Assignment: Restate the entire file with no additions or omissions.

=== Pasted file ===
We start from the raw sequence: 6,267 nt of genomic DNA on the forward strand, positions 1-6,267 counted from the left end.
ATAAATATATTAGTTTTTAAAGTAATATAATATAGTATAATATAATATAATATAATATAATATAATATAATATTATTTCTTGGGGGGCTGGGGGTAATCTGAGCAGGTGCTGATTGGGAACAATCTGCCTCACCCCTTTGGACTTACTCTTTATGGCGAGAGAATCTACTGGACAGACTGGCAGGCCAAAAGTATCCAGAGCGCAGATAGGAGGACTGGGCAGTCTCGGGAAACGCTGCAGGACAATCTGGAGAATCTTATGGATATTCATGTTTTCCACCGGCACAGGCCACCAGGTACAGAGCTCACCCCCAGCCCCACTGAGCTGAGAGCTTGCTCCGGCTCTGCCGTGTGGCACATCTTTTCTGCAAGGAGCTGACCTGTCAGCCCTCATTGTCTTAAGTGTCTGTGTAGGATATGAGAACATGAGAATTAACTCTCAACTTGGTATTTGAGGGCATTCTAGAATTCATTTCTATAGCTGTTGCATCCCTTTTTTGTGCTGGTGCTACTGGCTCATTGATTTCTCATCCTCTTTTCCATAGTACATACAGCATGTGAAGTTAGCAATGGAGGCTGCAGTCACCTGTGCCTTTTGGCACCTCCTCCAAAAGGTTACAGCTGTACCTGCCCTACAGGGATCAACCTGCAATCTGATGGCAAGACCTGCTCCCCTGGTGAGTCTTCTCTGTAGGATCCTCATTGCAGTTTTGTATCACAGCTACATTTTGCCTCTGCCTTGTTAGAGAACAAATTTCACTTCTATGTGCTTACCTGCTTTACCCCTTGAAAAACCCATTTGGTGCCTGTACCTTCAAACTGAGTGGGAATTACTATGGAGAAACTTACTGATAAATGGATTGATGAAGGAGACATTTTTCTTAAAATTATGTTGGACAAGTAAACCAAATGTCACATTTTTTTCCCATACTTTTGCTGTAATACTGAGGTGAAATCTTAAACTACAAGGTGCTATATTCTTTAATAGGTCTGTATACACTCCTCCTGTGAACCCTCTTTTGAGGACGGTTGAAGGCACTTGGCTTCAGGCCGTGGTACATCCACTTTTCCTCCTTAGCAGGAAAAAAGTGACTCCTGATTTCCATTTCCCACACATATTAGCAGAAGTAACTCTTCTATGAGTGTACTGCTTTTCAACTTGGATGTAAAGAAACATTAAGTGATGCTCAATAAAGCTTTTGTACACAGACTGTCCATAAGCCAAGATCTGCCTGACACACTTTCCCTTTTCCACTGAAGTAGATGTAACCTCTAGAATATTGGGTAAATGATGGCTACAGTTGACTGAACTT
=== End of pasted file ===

We start from the raw sequence: 6,267 nt of genomic DNA on the forward strand, positions 1-6,267 counted from the left end.
ATAAATATATTAGTTTTTAAAGTAATATAATATAGTATAATATAATATAATATAATATAATATAATATAATATTATTTCTTGGGGGGCTGGGGGTAATCTGAGCAGGTGCTGATTGGGAACAATCTGCCTCACCCCTTTGGACTTACTCTTTATGGCGAGAGAATCTACTGGACAGACTGGCAGGCCAAAAGTATCCAGAGCGCAGATAGGAGGACTGGGCAGTCTCGGGAAACGCTGCAGGACAATCTGGAGAATCTTATGGATATTCATGTTTTCCACCGGCACAGGCCACCAGGTACAGAGCTCACCCCCAGCCCCACTGAGCTGAGAGCTTGCTCCGGCTCTGCCGTGTGGCACATCTTTTCTGCAAGGAGCTGACCTGTCAGCCCTCATTGTCTTAAGTGTCTGTGTAGGATATGAGAACATGAGAATTAACTCTCAACTTGGTATTTGAGGGCATTCTAGAATTCATTTCTATAGCTGTTGCATCCCTTTTTTGTGCTGGTGCTACTGGCTCATTGATTTCTCATCCTCTTTTCCATAGTACATACAGCATGTGAAGTTAGCAATGGAGGCTGCAGTCACCTGTGCCTTTTGGCACCTCCTCCAAAAGGTTACAGCTGTACCTGCCCTACAGGGATCAACCTGCAATCTGATGGCAAGACCTGCTCCCCTGGTGAGTCTTCTCTGTAGGATCCTCATTGCAGTTTTGTATCACAGCTACATTTTGCCTCTGCCTTGTTAGAGAACAAATTTCACTTCTATGTGCTTACCTGCTTTACCCCTTGAAAAACCCATTTGGTGCCTGTACCTTCAAACTGAGTGGGAATTACTATGGAGAAACTTACTGATAAATGGATTGATGAAGGAGACATTTTTCTTAAAATTATGTTGGACAAGTAAACCAAATGTCACATTTTTTTCCCATACTTTTGCTGTAATACTGAGGTGAAATCTTAAACTACAAGGTGCTATATTCTTTAATAGGTCTGTATACACTCCTCCTGTGAACCCTCTTTTGAGGACGGTTGAAGGCACTTGGCTTCAGGCCGTGGTACATCCACTTTTCCTCCTTAGCAGGAAAAAAGTGACTCCTGATTTCCATTTCCCACACATATTAGCAGAAGTAACTCTTCTATGAGTGTACTGCTTTTCAACTTGGATGTAAAGAAACATTAAGTGATGCTCAATAAAGCTTTTGTACACAGACTGTCCATAAGCCAAGATCTGCCTGACACACTTTCCCTTTTCCACTGAAGTAGATGTAACCTCTAGAATATTGGGTAAATGATGGCTACAGTTGACTGAACTT